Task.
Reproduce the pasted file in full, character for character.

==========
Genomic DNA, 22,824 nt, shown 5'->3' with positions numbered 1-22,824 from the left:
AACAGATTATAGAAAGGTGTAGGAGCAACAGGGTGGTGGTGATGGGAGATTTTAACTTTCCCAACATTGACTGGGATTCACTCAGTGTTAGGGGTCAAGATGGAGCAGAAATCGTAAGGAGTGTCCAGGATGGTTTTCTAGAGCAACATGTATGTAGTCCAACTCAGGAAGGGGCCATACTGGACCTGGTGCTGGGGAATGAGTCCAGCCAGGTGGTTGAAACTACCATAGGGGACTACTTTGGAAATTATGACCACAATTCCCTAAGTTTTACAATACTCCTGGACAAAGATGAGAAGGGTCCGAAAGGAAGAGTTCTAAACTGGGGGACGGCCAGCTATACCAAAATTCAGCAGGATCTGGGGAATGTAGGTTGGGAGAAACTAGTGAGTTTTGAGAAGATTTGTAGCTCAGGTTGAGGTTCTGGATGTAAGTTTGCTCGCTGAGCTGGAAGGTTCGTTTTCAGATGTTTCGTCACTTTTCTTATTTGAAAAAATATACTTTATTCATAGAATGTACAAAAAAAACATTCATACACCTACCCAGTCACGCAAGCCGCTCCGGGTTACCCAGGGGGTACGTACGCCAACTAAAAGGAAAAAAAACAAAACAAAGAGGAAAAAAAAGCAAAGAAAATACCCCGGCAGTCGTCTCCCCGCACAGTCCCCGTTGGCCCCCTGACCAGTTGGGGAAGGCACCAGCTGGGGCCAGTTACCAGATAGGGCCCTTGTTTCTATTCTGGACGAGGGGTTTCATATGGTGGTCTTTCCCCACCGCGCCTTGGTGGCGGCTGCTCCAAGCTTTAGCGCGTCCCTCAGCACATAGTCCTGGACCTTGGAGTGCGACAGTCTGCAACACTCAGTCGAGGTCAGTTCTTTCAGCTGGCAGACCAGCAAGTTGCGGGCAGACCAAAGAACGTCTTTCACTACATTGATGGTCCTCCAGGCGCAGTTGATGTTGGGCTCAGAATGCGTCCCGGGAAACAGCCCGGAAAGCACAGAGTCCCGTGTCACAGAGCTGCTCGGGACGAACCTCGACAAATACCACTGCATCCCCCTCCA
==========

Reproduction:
Genomic DNA, 22,824 nt, shown 5'->3' with positions numbered 1-22,824 from the left:
AACAGATTATAGAAAGGTGTAGGAGCAACAGGGTGGTGGTGATGGGAGATTTTAACTTTCCCAACATTGACTGGGATTCACTCAGTGTTAGGGGTCAAGATGGAGCAGAAATCGTAAGGAGTGTCCAGGATGGTTTTCTAGAGCAACATGTATGTAGTCCAACTCAGGAAGGGGCCATACTGGACCTGGTGCTGGGGAATGAGTCCAGCCAGGTGGTTGAAACTACCATAGGGGACTACTTTGGAAATTATGACCACAATTCCCTAAGTTTTACAATACTCCTGGACAAAGATGAGAAGGGTCCGAAAGGAAGAGTTCTAAACTGGGGGACGGCCAGCTATACCAAAATTCAGCAGGATCTGGGGAATGTAGGTTGGGAGAAACTAGTGAGTTTTGAGAAGATTTGTAGCTCAGGTTGAGGTTCTGGATGTAAGTTTGCTCGCTGAGCTGGAAGGTTCGTTTTCAGATGTTTCGTCACTTTTCTTATTTGAAAAAATATACTTTATTCATAGAATGTACAAAAAAAACATTCATACACCTACCCAGTCACGCAAGCCGCTCCGGGTTACCCAGGGGGTACGTACGCCAACTAAAAGGAAAAAAAACAAAACAAAGAGGAAAAAAAAGCAAAGAAAATACCCCGGCAGTCGTCTCCCCGCACAGTCCCCGTTGGCCCCCTGACCAGTTGGGGAAGGCACCAGCTGGGGCCAGTTACCAGATAGGGCCCTTGTTTCTATTCTGGACGAGGGGTTTCATATGGTGGTCTTTCCCCACCGCGCCTTGGTGGCGGCTGCTCCAAGCTTTAGCGCGTCCCTCAGCACATAGTCCTGGACCTTGGAGTGCGACAGTCTGCAACACTCAGTCGAGGTCAGTTCTTTCAGCTGGCAGACCAGCAAGTTGCGGGCAGACCAAAGAACGTCTTTCACTACATTGATGGTCCTCCAGGCGCAGTTGATGTTGGGCTCAGAATGCGTCCCGGGAAACAGCCCGGAAAGCACAGAGTCCCGTGTCACAGAGCTGCTCGGGACGAACCTCGACAAATACCACTGCATCCCCCTCCA